The other day in clinic, one of my patient’s had to reschedule their appointment due to being in the hospital for an acute flare of gout in his foot. He reported a warm, hot, and swollen top to his foot when I was reviewing his symptoms on a Telehealth visit in follow-up.
Admittedly, I didn’t know a whole lot about gout at that time. What I DID know…was that gout was characterized by monosodium urate crystal that become deposited into the joint spaces causing significant impairment in a person’s physical activity and quality of life. Aside from that, I didn’t know much on what could instigate a flare in a bariatric patient right after surgery.
Intrigued, I dove into the literature to find out. I wanted to know what I could do as a PA to educate and potentially prevent these attacks from occurring in my higher risk patients post-operatively.
I found a retrospective journal article titled; “The effect of bariatric surgery on gout: a comparative study” that educated me on some of the answers I was seeking.
One of the biggest risk factors to the development of gout is obesity. Obesity is defined as having a body mass index (BMI) greater than 30. Obesity is a known source of full-body inflammation. In addition to this, other co-morbidities such as diabetes, high cholesterol, and high blood pressure (aka- “metabolic syndrome) can all contribute to gout and acute flares.
The retrospective study I was reading compared weight loss surgery (WLS) patients to other patients undergoing non-bariatric general surgery procedures. Surgery itself can stir up inflammation in the body during recovery. The authors were intrigued by the fact that WLS patients specifically had a statistically higher risk of a gout flare within the first month after surgery compared to non-WLS patients.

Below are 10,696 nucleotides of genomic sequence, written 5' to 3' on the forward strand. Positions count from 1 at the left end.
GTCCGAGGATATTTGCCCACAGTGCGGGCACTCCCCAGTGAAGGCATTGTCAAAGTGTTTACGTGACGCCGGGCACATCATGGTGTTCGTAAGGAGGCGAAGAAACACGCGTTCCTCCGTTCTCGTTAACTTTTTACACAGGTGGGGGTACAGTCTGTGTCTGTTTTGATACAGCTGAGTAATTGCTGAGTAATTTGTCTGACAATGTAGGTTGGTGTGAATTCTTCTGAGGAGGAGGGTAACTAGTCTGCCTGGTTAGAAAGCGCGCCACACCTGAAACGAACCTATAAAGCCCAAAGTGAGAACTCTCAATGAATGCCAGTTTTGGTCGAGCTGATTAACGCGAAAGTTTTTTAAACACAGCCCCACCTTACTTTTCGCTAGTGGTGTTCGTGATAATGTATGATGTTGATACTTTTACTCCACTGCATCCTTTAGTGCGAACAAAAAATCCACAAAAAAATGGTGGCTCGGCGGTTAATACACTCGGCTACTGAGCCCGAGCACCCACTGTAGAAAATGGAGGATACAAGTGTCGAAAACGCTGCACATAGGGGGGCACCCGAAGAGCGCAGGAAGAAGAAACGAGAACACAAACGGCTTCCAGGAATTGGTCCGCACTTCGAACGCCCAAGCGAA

The current medical literature is lacking research that explains why bariatric patients have higher rates of gout flares within the first month after surgery. However, the authors of the study proposed a few findings and suggestions that could potentially explain the increased occurrence. Some of their ideas included:
- Portion-controlled protein-rich diets before and after surgery. This can contribute to high levels of uric acid in the blood which can precipitate as crystals in soft tissues and joints, contributing to gout
- Purine rich foods including meat, fish, and protein supplements
- Low calorie intake after surgery
Thirteen months after surgery, there was a significant reduction in the blood concentration of uric acid levels in bariatric patients. Coupled with an improvement in insulin resistance, kidney function, and full-body inflammation, WLS patients were less like to have gouty attacks further out from surgery.
Romero-Talamás, Héctor, et al. “The Effect of Bariatric Surgery on Gout: A Comparative Study.” Surgery for Obesity and Related Diseases, vol. 10, no. 6, 2014, pp. 1161–1165., https://doi.org/10.1016/j.soard.2014.02.025.
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